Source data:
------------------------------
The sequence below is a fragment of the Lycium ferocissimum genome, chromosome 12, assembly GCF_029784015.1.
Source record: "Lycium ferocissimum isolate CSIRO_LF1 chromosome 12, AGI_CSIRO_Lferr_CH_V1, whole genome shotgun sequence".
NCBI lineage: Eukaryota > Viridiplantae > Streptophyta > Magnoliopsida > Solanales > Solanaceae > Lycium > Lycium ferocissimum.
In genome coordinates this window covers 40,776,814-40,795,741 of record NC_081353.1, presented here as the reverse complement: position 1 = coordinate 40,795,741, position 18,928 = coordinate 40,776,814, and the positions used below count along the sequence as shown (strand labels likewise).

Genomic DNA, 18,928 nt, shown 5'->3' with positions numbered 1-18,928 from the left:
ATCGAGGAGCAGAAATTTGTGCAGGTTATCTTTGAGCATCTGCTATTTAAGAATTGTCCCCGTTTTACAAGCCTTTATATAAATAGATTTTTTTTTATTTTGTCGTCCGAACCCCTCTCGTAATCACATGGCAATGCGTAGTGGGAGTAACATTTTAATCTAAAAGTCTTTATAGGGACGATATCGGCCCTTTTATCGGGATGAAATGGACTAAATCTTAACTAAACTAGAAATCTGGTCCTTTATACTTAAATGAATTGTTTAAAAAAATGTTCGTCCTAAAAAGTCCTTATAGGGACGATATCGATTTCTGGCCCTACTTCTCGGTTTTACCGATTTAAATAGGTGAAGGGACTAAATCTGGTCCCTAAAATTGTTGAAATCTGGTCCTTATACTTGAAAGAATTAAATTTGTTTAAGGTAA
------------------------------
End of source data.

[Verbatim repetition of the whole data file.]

The sequence below is a fragment of the Lycium ferocissimum genome, chromosome 12, assembly GCF_029784015.1.
Source record: "Lycium ferocissimum isolate CSIRO_LF1 chromosome 12, AGI_CSIRO_Lferr_CH_V1, whole genome shotgun sequence".
NCBI lineage: Eukaryota > Viridiplantae > Streptophyta > Magnoliopsida > Solanales > Solanaceae > Lycium > Lycium ferocissimum.
In genome coordinates this window covers 40,776,814-40,795,741 of record NC_081353.1, presented here as the reverse complement: position 1 = coordinate 40,795,741, position 18,928 = coordinate 40,776,814, and the positions used below count along the sequence as shown (strand labels likewise).

Genomic DNA, 18,928 nt, shown 5'->3' with positions numbered 1-18,928 from the left:
ATCGAGGAGCAGAAATTTGTGCAGGTTATCTTTGAGCATCTGCTATTTAAGAATTGTCCCCGTTTTACAAGCCTTTATATAAATAGATTTTTTTTTATTTTGTCGTCCGAACCCCTCTCGTAATCACATGGCAATGCGTAGTGGGAGTAACATTTTAATCTAAAAGTCTTTATAGGGACGATATCGGCCCTTTTATCGGGATGAAATGGACTAAATCTTAACTAAACTAGAAATCTGGTCCTTTATACTTAAATGAATTGTTTAAAAAAATGTTCGTCCTAAAAAGTCCTTATAGGGACGATATCGATTTCTGGCCCTACTTCTCGGTTTTACCGATTTAAATAGGTGAAGGGACTAAATCTGGTCCCTAAAATTGTTGAAATCTGGTCCTTATACTTGAAAGAATTAAATTTGTTTAAGGTAA